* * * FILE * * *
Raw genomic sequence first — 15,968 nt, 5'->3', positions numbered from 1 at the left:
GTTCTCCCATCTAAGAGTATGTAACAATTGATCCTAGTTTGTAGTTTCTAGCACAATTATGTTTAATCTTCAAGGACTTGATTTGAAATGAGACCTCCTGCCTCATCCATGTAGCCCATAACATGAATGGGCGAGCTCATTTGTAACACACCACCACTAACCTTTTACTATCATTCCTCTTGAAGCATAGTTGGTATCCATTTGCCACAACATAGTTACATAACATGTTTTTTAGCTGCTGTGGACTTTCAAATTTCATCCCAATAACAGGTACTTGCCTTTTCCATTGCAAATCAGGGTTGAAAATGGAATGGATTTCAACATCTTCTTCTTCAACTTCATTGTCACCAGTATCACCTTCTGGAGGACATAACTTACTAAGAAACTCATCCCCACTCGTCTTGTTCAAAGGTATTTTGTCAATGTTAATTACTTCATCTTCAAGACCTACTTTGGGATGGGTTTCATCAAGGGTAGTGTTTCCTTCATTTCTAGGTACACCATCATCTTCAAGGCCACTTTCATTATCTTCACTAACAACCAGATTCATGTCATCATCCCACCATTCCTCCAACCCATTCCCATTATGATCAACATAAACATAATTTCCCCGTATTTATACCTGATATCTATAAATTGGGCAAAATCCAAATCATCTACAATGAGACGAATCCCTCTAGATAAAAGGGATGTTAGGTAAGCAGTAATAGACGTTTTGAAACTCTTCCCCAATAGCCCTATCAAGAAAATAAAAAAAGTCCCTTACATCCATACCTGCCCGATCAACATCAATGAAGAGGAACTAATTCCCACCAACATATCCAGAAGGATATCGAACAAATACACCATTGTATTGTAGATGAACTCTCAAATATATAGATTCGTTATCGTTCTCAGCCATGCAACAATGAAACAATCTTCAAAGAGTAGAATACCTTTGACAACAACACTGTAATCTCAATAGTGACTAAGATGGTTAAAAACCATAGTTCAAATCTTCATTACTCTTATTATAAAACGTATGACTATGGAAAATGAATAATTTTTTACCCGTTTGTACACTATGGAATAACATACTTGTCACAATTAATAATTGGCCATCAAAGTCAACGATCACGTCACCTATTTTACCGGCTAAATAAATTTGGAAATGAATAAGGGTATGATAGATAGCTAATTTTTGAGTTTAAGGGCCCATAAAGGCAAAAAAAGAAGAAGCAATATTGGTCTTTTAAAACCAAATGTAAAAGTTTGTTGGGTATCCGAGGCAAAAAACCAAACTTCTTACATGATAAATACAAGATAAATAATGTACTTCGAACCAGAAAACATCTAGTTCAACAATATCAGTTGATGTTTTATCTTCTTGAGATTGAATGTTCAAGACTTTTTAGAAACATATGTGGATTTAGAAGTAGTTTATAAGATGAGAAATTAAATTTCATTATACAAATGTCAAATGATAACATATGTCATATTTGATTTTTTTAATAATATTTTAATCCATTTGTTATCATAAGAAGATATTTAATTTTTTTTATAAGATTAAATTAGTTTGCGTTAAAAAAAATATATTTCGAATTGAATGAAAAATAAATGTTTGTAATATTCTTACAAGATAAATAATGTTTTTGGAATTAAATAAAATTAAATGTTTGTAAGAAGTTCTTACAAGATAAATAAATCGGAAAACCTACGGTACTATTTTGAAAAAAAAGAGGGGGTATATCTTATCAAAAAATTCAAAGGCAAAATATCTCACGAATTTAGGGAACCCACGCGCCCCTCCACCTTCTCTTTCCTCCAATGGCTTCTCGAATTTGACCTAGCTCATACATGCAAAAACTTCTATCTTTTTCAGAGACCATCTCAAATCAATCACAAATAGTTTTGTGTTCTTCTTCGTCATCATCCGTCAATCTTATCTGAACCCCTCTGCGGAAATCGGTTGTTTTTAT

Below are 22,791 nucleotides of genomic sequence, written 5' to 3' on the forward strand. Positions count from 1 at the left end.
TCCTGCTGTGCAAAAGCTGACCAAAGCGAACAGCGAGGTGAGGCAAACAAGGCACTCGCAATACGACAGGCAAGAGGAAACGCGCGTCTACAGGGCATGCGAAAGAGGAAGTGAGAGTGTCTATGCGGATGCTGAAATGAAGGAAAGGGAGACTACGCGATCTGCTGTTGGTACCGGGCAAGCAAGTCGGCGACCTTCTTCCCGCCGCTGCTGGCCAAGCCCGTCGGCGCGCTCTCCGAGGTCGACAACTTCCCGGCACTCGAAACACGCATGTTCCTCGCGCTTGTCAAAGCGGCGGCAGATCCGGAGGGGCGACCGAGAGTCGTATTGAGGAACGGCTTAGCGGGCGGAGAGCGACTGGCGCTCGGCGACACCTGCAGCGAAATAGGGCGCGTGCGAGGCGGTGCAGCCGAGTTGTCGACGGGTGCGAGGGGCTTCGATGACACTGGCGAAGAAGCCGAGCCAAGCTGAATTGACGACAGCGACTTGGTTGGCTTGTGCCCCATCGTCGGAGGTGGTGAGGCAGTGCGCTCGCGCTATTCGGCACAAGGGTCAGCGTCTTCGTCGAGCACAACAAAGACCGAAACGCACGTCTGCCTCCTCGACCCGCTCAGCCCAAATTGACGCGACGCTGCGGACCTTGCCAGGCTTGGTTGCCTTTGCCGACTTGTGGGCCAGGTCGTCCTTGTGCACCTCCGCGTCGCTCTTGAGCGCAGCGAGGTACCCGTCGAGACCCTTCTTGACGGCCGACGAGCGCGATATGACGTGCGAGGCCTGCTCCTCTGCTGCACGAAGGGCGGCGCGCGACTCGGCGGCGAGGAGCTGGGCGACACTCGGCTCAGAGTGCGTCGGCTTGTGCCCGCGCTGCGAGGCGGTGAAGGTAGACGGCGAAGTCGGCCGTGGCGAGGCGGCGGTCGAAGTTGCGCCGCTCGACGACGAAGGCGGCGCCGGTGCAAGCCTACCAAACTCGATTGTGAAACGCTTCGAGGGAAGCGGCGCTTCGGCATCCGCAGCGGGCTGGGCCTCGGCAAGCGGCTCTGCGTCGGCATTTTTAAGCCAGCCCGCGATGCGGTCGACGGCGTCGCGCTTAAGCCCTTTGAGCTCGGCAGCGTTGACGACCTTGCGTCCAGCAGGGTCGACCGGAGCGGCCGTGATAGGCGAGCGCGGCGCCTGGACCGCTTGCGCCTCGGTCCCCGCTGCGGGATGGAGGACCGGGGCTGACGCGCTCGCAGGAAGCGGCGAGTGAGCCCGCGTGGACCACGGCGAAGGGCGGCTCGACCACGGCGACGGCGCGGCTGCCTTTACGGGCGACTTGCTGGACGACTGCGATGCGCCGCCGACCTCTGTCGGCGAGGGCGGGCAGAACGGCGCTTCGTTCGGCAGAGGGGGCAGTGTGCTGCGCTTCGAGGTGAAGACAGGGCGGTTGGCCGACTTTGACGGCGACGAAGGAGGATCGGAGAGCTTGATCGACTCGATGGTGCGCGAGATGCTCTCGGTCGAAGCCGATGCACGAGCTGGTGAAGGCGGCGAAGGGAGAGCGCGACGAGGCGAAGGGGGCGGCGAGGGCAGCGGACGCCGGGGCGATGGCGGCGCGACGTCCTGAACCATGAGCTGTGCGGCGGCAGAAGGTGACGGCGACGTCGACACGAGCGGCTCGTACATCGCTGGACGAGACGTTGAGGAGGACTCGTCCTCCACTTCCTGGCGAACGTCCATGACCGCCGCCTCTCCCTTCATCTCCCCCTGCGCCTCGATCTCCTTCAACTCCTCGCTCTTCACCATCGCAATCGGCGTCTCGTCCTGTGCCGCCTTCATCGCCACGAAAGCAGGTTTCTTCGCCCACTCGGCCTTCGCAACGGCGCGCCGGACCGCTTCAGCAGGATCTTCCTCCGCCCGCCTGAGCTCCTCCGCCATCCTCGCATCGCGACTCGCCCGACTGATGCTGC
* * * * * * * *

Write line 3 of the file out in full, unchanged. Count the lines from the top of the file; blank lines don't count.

Below are 22,791 nucleotides of genomic sequence, written 5' to 3' on the forward strand. Positions count from 1 at the left end.